The focus of the basketball world will be riveted on Miami tonight, where the defending champion Heat are playing for their legacy against the Indiana Pacers in Game 7 of the NBA’s Eastern Conference final.
Those invested in the Toronto Raptors finding their way from semi-permanent basketball oblivion should be watching too.
Playing it out for a chance to go to the NBA Finals are the two extremes of how a winning team can be put together in the NBA.
The question in Toronto, having only once, fleetingly, come close to the being an elite NBA team – Game 7, Vince Carter, 2001 – is when or how will the Raptors ever get to that level and what path they’ll choose as they embark on their latest attempt to ascend from their perpetual base camp.
It is that question - or more accurately the answer to that question-- that very likely cost Bryan Colangelo his chance to see through the rebuilding project he had underway the past three seasons.
In his version of events the Raptors were a young team on the cusp of something with Rudy Gay, Jonas Valanciunas, Amir Johnson, DeMar DeRozan and Kyle Lowry merely time and some additional pieces away from being an elite team.
Incoming MLSE president and chief executive officer Tim Leiweke and general manager Masai Ujiri - scheduled to introduce themselves at a press conference in Toronto Tuesday -- saw a team that may or may not have a shot at the playoffs, but one with a low ceiling.
Leiweke calls it being a 7-11 team - good enough to make the playoffs but not advance; bad enough to miss the playoffs but not have the benefit of a top pick. It's a recipe for mediocrity, and Leiweke sounds like he wants no part of it.
Sounds good, but what to do? And what can be learned from the teams the Raptors will need to climb over at some point?
The Heat represent everything the Raptors are not, have never been and never will be. They represent sunshine, no state taxes, sex appeal and Pat Riley. They have consistently been able to attract superstar talent, whether it's Alonzo Mourning or Shaquille O'Neal or LeBron James or ... who is that other guy? Right, Chris Bosh.
It is figuring out how to combat the inherent advantages markets like Los Angeles, Miami and New York represent that needs to be Toronto's obsession.
Do the Pacers represent the way?
Indianapolis is one of the NBA's flyover markets - cities that stars don't want to play in or can easily be tempted to leave if they happen to get drafted there. They represent the absolute opposite extreme from Miami.
Last season the Heat became the first team since the NBA introduced the salary cap in the 1984-85 season to win an NBA championship with three top-five picks from the same draft class, thanks to James and Bosh falling over themselves to get out of Cleveland and Toronto, respectively, to join Dwyane Wade in South Beach in the summer of 2010.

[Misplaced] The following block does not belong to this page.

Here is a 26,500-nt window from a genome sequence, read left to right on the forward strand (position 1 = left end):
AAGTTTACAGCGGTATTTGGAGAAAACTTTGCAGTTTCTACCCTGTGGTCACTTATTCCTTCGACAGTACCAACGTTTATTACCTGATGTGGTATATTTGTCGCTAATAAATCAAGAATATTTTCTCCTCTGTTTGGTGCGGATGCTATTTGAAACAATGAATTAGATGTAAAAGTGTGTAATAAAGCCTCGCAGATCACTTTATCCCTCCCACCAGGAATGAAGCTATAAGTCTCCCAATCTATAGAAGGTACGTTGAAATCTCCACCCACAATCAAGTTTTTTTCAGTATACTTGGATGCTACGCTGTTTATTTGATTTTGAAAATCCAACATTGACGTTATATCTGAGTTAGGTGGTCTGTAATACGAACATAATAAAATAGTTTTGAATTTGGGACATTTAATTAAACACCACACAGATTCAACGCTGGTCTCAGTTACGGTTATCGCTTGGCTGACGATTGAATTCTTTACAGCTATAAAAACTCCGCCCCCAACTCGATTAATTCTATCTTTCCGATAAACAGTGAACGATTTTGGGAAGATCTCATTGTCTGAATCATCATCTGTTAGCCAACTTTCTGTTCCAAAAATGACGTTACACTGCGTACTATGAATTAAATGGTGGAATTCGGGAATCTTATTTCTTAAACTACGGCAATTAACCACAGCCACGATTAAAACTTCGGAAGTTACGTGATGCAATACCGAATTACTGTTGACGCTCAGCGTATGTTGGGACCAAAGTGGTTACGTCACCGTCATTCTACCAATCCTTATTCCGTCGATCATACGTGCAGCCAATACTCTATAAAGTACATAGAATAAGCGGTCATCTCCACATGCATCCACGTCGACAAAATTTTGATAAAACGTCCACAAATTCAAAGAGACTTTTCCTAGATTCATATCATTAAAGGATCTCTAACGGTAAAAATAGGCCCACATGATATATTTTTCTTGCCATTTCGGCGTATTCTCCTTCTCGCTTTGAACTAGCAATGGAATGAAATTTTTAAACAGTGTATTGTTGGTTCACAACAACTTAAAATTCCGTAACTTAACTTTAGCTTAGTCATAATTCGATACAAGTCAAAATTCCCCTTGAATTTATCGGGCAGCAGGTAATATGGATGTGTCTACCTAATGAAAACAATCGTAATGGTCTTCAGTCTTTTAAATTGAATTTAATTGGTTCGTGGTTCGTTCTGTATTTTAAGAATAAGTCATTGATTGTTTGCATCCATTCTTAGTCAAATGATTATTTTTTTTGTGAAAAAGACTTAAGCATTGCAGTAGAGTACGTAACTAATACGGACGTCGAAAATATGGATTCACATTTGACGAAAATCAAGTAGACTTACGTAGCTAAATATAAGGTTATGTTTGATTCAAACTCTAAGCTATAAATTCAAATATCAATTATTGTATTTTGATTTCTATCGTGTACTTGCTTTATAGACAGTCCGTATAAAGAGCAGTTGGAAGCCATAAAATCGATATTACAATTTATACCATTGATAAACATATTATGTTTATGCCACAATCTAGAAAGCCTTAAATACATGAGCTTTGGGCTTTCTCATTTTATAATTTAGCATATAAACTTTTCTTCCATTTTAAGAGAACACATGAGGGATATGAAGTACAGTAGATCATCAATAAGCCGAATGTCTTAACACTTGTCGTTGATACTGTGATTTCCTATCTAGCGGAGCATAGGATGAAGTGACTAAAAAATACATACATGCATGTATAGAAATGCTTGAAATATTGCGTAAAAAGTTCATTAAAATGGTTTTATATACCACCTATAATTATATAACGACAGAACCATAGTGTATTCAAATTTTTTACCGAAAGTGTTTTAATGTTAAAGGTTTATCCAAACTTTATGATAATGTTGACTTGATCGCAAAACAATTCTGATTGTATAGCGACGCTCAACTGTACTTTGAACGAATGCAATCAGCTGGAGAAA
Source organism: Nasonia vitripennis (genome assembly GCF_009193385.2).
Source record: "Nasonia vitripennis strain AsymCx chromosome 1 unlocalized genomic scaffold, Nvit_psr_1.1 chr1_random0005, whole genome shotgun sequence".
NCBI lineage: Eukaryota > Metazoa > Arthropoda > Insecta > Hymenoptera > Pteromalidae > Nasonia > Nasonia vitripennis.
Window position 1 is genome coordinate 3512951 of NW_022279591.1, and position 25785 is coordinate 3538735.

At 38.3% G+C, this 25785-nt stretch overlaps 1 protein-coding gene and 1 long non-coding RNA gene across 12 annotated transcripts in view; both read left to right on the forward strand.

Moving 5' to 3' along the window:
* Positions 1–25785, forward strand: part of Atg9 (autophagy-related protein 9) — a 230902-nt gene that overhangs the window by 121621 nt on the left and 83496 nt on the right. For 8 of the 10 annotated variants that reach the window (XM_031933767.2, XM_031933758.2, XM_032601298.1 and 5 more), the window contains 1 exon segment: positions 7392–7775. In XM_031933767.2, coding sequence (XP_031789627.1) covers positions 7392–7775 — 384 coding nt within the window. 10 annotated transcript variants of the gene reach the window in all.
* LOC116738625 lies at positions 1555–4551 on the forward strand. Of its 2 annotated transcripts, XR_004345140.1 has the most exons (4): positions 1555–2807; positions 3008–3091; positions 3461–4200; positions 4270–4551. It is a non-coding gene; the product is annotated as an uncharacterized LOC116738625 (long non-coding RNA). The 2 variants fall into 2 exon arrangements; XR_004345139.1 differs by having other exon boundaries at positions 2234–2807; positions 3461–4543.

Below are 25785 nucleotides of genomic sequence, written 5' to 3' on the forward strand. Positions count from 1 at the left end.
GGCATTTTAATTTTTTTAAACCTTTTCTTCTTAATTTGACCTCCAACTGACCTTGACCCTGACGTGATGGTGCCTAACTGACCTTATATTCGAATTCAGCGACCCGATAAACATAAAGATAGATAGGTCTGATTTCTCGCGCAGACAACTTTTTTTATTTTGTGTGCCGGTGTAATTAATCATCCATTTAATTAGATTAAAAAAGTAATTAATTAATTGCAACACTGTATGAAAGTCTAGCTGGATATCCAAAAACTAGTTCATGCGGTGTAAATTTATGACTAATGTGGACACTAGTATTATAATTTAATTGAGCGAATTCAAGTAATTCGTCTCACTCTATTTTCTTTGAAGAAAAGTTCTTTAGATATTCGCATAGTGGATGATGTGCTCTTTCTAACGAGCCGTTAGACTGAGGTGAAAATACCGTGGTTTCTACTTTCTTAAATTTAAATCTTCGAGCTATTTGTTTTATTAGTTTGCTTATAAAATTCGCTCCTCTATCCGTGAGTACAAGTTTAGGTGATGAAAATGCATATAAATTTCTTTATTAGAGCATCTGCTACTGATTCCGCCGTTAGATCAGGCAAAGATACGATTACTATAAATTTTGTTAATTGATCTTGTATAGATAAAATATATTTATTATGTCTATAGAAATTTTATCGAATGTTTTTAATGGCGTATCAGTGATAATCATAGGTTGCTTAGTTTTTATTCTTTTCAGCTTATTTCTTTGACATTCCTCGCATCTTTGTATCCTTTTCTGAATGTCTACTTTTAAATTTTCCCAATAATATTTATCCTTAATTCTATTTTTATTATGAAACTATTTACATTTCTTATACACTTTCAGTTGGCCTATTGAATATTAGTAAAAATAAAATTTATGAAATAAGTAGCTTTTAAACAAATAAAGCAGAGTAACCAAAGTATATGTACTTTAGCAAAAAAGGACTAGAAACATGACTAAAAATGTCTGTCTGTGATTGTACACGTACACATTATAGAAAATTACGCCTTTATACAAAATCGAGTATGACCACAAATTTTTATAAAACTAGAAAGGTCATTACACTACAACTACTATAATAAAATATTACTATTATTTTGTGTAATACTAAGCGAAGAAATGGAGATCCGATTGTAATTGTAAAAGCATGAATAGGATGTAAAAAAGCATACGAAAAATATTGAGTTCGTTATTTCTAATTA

The Pacers, meanwhile, became the first team since the 1983 San Antonio Spurs to make it to the NBA's final four without the benefit of a player taken in the top eight in the draft of any year. Their two best players in the series, Paul George and Roy Hibbert, were taken 10th and 17th respectively. Their other starters, Lance Stephenson, George Hill and David West were taken 10th, 26th and 18th.
If you're from Toronto, and know what the city has to offer, it's tough to accept being lumped in with Milwaukee and Cleveland and Memphis and Indianapolis or Portland, Salt Lake City, Denver or Detroit.
But as the Raptors look to reinvent themselves yet another time, having failed heading into their 18th season to settle on a vision and a philosophy that works, what Ujiri and perhaps more importantly Leiweke sees when they watch Game 7 Monday night is a burning issue for the short- and long-term visions of the franchise.
Do they see Toronto as a glamour market waiting to be discovered?
Or do they accept their fate as one of the NBA's "other" markets which will have to go about the dodgy business of building a winning team the long way around?
Or, more appropriately, will they recognize what they truly are: one of the NBA's secondary markets, to be sure, but one with advantages that far outstrip niggly issues like higher taxes, cold weather or customs lineups?
For Raptors fans the most encouraging development in this year's playoffs is evidence that teams like Memphis or Golden State or Denver or Indiana - all promising teams without a classic franchise player taken in the top-five of the draft - can move themselves into the conversation as contenders without having tanked in search of landing the next Kevin Durant in the draft.
Even more encouraging would by the recognition that the Raptors have one advantage that a lot of so-called secondary markets don't - and that's the ability and apparent willingness, according to Leiweke, be a tax team.
What that means is that should Ujiri be able to assemble a team that can find a way to compete it has a chance to be sustainable and won't necessarily require being sold off for parts to avoid luxury tax penalties. That with the bones of a winning team in place money can be spent to keep players and attract new ones.
It's an option teams like Memphis or Indiana and other markets not among the league's glamour set don't necessarily have, but one that should be very real here. There is hope, in other words.
Ujiri won't actually be watching tonight's game as he'll be on a flight from Denver in time to arrive in Toronto for his introductory press conference on Tuesday.
But the outcome doesn't matter as much as the fact that it's being played between two franchises from such polar ends of the spectrum.
What Ujiri and his new boss see in a Game 7 between two NBA extremes bears watching, and where they see Toronto falling on the continuum between the Heat and the Pacers will be telling.